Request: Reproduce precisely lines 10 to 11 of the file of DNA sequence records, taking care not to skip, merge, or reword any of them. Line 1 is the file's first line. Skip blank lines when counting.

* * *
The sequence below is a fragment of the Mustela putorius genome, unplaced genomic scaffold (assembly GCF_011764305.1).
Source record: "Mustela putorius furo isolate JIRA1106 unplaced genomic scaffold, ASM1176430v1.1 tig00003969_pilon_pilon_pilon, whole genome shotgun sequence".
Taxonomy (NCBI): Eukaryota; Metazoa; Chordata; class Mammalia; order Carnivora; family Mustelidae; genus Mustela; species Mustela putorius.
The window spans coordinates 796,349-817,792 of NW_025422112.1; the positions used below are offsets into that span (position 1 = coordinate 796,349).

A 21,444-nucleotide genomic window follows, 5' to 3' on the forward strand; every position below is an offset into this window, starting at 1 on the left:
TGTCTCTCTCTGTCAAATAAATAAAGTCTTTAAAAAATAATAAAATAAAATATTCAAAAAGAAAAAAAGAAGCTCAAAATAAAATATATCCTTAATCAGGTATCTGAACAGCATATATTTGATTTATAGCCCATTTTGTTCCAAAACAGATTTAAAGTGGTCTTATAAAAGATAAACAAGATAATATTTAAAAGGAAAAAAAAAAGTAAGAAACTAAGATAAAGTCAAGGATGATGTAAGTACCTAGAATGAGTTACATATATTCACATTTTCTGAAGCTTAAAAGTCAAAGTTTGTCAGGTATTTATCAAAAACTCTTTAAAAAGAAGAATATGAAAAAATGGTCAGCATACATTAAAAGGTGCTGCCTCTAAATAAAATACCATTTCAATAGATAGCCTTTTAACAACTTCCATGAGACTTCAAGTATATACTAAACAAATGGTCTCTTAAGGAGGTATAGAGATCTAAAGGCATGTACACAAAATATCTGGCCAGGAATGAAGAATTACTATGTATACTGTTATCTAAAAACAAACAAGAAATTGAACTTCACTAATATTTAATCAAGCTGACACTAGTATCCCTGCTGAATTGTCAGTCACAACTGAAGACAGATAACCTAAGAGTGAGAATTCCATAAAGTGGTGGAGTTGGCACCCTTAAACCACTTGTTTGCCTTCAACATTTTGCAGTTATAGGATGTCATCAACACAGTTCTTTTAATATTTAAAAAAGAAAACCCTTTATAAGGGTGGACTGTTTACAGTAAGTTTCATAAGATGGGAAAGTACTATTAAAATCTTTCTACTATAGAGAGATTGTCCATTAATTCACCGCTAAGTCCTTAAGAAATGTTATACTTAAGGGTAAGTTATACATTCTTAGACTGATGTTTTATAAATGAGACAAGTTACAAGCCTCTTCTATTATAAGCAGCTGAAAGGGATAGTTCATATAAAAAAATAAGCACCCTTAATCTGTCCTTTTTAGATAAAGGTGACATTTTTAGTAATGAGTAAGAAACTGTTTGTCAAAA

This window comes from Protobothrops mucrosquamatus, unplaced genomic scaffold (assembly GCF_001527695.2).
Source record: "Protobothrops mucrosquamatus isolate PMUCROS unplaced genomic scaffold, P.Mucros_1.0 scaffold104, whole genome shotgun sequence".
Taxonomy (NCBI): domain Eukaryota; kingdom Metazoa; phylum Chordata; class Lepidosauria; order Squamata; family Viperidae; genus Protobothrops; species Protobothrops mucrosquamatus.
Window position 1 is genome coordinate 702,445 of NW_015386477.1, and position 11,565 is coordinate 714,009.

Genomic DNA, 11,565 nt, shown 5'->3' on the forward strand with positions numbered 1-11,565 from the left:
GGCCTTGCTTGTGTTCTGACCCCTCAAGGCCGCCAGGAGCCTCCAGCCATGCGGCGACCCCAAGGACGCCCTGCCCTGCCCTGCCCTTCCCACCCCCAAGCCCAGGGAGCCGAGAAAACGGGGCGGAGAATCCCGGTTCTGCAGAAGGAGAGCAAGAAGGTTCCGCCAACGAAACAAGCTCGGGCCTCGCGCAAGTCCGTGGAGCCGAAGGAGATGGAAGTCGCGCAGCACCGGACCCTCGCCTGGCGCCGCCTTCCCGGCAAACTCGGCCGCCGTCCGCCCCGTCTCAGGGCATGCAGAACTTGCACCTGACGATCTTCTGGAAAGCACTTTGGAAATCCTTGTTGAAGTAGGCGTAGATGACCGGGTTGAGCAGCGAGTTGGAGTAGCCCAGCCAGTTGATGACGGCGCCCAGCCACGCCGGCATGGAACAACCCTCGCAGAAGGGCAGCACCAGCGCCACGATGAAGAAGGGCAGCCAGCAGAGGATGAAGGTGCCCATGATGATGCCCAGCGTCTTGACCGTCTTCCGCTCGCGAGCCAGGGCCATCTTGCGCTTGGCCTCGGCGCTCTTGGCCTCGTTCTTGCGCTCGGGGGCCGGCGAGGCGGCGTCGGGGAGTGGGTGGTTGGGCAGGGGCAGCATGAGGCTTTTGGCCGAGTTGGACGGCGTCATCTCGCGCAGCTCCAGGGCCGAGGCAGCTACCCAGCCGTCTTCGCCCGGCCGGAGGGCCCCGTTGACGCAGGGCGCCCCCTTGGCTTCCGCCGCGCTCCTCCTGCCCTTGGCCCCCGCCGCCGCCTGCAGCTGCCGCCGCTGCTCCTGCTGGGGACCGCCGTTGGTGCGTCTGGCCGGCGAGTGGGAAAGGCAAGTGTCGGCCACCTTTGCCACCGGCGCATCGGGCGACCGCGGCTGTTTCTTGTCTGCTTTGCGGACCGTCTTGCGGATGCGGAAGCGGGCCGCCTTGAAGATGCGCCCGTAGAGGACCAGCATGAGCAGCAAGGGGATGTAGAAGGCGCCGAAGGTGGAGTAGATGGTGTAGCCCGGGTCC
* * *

Window position 1 is genome coordinate 702,445 of NW_015386477.1, and position 11,565 is coordinate 714,009.

Genomic DNA, 11,565 nt, shown 5'->3' on the forward strand with positions numbered 1-11,565 from the left: